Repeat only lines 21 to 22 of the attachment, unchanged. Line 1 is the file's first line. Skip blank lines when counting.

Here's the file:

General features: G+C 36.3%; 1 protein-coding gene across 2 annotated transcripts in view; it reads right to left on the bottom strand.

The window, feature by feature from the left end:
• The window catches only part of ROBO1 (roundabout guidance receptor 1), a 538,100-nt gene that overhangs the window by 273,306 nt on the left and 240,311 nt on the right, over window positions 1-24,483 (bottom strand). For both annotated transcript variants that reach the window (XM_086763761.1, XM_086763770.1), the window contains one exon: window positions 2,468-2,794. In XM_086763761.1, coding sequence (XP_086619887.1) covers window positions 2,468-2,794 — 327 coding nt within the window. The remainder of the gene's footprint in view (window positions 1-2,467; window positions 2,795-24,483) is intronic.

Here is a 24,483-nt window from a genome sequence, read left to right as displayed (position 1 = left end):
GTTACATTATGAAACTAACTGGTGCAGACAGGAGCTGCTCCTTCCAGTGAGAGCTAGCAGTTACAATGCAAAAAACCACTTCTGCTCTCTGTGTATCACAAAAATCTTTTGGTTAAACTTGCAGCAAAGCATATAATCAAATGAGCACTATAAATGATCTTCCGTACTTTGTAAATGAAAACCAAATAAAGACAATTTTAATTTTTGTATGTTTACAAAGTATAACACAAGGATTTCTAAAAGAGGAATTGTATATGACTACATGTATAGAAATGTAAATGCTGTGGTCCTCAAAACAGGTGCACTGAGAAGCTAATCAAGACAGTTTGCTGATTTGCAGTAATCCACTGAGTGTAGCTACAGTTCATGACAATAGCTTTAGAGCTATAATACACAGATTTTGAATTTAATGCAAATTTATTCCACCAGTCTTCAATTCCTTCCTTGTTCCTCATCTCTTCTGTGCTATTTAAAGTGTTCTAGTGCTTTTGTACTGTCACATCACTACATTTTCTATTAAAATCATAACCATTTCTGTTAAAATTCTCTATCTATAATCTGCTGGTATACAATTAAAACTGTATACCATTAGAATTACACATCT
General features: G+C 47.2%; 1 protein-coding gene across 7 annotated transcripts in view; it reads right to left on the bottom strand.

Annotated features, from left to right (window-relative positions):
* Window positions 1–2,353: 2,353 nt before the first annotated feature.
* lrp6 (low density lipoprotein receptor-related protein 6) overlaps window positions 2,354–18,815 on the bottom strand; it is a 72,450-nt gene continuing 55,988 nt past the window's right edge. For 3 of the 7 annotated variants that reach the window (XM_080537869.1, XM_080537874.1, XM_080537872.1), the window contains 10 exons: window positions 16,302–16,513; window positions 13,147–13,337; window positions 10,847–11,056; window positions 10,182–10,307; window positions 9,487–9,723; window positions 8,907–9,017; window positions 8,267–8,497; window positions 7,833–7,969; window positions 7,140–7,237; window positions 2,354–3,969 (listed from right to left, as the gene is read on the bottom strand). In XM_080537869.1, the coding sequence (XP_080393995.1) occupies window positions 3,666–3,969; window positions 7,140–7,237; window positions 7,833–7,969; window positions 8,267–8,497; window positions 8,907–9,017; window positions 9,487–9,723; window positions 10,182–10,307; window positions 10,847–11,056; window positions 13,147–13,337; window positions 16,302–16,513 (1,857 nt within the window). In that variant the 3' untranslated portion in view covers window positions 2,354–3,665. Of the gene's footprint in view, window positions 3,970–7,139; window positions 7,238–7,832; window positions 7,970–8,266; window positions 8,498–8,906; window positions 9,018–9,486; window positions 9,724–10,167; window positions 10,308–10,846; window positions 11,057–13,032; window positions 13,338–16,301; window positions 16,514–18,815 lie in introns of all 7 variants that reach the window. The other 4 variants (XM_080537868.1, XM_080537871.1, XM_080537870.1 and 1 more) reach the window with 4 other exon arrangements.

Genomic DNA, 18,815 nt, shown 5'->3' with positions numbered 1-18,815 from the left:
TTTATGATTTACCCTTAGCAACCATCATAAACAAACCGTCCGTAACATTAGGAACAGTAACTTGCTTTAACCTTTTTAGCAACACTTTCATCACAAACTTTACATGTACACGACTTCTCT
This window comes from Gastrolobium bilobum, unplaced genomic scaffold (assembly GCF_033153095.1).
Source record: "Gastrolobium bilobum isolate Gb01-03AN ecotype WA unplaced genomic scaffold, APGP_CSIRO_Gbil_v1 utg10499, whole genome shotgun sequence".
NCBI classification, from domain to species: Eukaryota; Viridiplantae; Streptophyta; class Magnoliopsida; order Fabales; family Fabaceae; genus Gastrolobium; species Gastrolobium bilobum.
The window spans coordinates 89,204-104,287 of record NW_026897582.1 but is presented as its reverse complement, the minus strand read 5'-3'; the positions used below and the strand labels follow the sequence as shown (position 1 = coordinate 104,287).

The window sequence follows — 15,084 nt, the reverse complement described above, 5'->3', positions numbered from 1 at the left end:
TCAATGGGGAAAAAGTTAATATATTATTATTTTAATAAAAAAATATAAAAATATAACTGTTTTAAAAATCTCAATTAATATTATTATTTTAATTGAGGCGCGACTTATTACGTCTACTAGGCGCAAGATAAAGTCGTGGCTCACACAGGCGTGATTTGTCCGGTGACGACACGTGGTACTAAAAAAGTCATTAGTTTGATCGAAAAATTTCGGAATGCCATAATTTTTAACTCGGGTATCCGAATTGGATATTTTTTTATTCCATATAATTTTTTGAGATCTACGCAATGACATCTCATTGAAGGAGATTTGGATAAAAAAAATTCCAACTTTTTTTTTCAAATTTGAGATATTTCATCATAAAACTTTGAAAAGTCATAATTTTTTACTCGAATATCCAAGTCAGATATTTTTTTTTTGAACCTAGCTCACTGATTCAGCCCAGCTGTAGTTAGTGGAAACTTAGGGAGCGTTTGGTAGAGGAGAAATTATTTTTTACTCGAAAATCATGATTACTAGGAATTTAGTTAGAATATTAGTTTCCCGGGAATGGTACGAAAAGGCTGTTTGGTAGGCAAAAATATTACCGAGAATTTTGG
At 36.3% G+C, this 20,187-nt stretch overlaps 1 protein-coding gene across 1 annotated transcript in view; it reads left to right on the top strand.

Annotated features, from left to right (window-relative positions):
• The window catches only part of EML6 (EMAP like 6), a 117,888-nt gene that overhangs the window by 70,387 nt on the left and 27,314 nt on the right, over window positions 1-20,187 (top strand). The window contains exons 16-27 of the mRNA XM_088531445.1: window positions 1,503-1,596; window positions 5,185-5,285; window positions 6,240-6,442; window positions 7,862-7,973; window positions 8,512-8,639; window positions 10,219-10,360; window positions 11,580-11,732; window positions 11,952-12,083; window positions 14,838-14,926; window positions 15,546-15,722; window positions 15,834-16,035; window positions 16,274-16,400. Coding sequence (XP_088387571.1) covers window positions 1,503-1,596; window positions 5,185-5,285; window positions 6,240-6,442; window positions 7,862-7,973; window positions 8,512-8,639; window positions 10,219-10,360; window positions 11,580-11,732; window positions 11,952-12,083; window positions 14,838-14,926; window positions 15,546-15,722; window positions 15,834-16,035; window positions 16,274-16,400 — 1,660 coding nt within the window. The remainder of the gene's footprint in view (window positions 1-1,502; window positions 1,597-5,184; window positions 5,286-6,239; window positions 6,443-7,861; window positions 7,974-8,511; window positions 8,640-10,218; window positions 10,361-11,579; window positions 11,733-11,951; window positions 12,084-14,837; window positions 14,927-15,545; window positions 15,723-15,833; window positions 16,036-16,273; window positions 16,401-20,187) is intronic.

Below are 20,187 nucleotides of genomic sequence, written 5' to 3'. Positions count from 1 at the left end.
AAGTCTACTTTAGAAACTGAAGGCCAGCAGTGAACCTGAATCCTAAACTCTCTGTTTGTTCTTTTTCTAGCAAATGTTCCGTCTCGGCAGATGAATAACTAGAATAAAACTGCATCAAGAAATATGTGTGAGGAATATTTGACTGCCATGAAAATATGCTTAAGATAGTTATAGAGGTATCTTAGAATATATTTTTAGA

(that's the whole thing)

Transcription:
Below are 20,187 nucleotides of genomic sequence, written 5' to 3'. Positions count from 1 at the left end.
AAGTCTACTTTAGAAACTGAAGGCCAGCAGTGAACCTGAATCCTAAACTCTCTGTTTGTTCTTTTTCTAGCAAATGTTCCGTCTCGGCAGATGAATAACTAGAATAAAACTGCATCAAGAAATATGTGTGAGGAATATTTGACTGCCATGAAAATATGCTTAAGATAGTTATAGAGGTATCTTAGAATATATTTTTAGA